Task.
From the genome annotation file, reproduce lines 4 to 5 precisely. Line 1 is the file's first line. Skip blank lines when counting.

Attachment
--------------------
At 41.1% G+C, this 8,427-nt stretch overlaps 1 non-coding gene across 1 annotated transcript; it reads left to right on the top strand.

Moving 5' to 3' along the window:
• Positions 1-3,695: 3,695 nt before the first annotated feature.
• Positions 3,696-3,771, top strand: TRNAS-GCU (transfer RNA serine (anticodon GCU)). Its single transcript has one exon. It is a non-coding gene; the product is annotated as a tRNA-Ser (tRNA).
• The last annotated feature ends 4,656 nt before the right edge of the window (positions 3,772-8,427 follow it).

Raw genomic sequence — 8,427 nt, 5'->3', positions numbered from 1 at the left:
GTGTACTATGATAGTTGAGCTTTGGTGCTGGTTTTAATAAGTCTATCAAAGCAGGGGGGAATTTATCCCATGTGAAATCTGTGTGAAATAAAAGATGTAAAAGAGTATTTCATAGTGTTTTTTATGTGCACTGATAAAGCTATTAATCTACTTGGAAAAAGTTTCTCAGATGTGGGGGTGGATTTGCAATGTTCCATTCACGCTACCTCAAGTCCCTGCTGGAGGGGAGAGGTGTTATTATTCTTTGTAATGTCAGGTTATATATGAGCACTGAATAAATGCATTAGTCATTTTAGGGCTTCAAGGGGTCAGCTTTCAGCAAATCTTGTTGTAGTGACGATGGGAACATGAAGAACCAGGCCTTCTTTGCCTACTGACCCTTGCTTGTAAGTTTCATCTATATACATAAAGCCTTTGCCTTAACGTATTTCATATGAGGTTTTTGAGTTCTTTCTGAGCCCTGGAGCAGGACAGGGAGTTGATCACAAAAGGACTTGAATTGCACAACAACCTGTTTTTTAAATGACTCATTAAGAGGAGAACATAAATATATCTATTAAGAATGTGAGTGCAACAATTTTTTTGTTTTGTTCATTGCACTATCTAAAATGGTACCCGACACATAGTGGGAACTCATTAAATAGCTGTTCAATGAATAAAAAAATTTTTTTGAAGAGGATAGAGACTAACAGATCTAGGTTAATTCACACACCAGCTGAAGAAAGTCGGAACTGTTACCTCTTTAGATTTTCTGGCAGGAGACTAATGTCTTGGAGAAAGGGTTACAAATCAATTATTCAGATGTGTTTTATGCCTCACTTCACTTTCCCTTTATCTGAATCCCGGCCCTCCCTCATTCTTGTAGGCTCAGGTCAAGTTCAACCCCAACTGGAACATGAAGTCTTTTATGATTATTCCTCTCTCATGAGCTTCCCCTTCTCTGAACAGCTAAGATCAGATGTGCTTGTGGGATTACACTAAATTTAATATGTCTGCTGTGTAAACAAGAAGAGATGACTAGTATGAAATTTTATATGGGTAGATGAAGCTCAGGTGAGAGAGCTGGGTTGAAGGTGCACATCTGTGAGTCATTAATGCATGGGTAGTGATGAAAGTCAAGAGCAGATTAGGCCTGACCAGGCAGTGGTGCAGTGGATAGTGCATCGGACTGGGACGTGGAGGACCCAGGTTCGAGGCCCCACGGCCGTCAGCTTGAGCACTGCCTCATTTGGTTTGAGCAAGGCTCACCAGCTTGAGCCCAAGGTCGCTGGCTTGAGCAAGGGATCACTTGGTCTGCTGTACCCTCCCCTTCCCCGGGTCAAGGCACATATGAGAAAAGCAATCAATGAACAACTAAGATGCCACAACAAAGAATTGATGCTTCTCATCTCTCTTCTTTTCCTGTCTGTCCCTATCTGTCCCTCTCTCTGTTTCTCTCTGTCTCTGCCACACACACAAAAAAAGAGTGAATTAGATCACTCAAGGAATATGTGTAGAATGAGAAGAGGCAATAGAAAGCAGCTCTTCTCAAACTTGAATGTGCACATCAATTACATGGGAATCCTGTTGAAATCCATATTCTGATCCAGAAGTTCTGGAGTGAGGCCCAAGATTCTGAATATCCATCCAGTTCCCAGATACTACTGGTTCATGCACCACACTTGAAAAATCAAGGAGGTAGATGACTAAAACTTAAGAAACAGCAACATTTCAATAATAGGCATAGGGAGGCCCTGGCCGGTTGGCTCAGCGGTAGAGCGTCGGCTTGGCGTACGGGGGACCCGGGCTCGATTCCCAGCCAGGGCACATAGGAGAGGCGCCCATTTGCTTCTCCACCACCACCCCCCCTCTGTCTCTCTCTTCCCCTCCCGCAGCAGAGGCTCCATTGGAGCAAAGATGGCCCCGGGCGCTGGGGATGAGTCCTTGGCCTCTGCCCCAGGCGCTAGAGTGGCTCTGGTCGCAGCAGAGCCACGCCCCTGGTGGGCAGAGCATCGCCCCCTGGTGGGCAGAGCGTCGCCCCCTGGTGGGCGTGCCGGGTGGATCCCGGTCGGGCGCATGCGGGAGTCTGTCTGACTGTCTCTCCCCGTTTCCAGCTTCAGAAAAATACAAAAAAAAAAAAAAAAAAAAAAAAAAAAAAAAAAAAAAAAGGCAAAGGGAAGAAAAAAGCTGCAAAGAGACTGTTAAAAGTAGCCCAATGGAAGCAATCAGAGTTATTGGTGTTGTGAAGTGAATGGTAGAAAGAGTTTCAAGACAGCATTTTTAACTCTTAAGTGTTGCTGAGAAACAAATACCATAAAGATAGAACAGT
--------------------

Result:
• Positions 3,696-3,771, top strand: TRNAS-GCU (transfer RNA serine (anticodon GCU)). Its single transcript has one exon. It is a non-coding gene; the product is annotated as a tRNA-Ser (tRNA).
• The last annotated feature ends 4,656 nt before the right edge of the window (positions 3,772-8,427 follow it).